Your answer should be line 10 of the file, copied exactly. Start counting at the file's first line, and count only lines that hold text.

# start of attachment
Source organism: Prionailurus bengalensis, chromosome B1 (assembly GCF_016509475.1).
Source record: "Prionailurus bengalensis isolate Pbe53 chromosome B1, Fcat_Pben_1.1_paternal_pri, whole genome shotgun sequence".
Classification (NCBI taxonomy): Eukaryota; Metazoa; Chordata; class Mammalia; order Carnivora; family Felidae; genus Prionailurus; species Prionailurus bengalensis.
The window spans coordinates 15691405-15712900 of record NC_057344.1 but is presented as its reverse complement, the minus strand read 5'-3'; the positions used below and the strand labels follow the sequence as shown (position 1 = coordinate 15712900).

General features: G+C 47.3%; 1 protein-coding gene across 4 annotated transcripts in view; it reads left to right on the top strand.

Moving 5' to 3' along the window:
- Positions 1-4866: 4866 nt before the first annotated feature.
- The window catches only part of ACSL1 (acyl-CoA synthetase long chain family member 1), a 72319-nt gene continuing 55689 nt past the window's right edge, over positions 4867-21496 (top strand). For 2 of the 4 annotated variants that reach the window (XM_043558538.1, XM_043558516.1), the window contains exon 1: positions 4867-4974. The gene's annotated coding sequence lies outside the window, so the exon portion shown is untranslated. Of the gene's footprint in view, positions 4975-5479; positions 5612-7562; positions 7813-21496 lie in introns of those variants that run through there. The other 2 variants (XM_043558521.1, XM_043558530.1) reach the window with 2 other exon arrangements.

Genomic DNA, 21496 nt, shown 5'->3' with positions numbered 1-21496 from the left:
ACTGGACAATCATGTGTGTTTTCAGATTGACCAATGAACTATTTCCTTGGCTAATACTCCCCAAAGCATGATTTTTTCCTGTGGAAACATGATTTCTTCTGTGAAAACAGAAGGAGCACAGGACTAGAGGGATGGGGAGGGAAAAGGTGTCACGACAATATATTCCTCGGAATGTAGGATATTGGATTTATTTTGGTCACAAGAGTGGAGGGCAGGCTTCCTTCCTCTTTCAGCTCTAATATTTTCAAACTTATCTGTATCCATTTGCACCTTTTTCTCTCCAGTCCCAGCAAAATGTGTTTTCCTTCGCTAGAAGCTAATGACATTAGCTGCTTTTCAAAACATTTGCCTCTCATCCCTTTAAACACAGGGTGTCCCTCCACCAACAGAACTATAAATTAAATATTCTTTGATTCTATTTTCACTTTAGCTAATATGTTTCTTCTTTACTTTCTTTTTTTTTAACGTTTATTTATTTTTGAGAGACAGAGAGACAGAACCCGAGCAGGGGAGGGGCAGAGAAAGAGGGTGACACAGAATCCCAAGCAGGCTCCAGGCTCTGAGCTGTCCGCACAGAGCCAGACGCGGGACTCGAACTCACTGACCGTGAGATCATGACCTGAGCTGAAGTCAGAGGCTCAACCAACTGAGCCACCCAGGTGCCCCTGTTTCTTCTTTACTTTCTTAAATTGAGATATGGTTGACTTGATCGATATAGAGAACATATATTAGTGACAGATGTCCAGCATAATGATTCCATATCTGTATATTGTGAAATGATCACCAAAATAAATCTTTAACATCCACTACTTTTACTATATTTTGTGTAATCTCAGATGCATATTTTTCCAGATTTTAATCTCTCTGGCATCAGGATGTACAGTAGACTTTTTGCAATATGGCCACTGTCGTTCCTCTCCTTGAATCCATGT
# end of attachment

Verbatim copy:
ACTGGACAATCATGTGTGTTTTCAGATTGACCAATGAACTATTTCCTTGGCTAATACTCCCCAAAGCATGATTTTTTCCTGTGGAAACATGATTTCTTCTGTGAAAACAGAAGGAGCACAGGACTAGAGGGATGGGGAGGGAAAAGGTGTCACGACAATATATTCCTCGGAATGTAGGATATTGGATTTATTTTGGTCACAAGAGTGGAGGGCAGGCTTCCTTCCTCTTTCAGCTCTAATATTTTCAAACTTATCTGTATCCATTTGCACCTTTTTCTCTCCAGTCCCAGCAAAATGTGTTTTCCTTCGCTAGAAGCTAATGACATTAGCTGCTTTTCAAAACATTTGCCTCTCATCCCTTTAAACACAGGGTGTCCCTCCACCAACAGAACTATAAATTAAATATTCTTTGATTCTATTTTCACTTTAGCTAATATGTTTCTTCTTTACTTTCTTTTTTTTTAACGTTTATTTATTTTTGAGAGACAGAGAGACAGAACCCGAGCAGGGGAGGGGCAGAGAAAGAGGGTGACACAGAATCCCAAGCAGGCTCCAGGCTCTGAGCTGTCCGCACAGAGCCAGACGCGGGACTCGAACTCACTGACCGTGAGATCATGACCTGAGCTGAAGTCAGAGGCTCAACCAACTGAGCCACCCAGGTGCCCCTGTTTCTTCTTTACTTTCTTAAATTGAGATATGGTTGACTTGATCGATATAGAGAACATATATTAGTGACAGATGTCCAGCATAATGATTCCATATCTGTATATTGTGAAATGATCACCAAAATAAATCTTTAACATCCACTACTTTTACTATATTTTGTGTAATCTCAGATGCATATTTTTCCAGATTTTAATCTCTCTGGCATCAGGATGTACAGTAGACTTTTTGCAATATGGCCACTGTCGTTCCTCTCCTTGAATCCATGT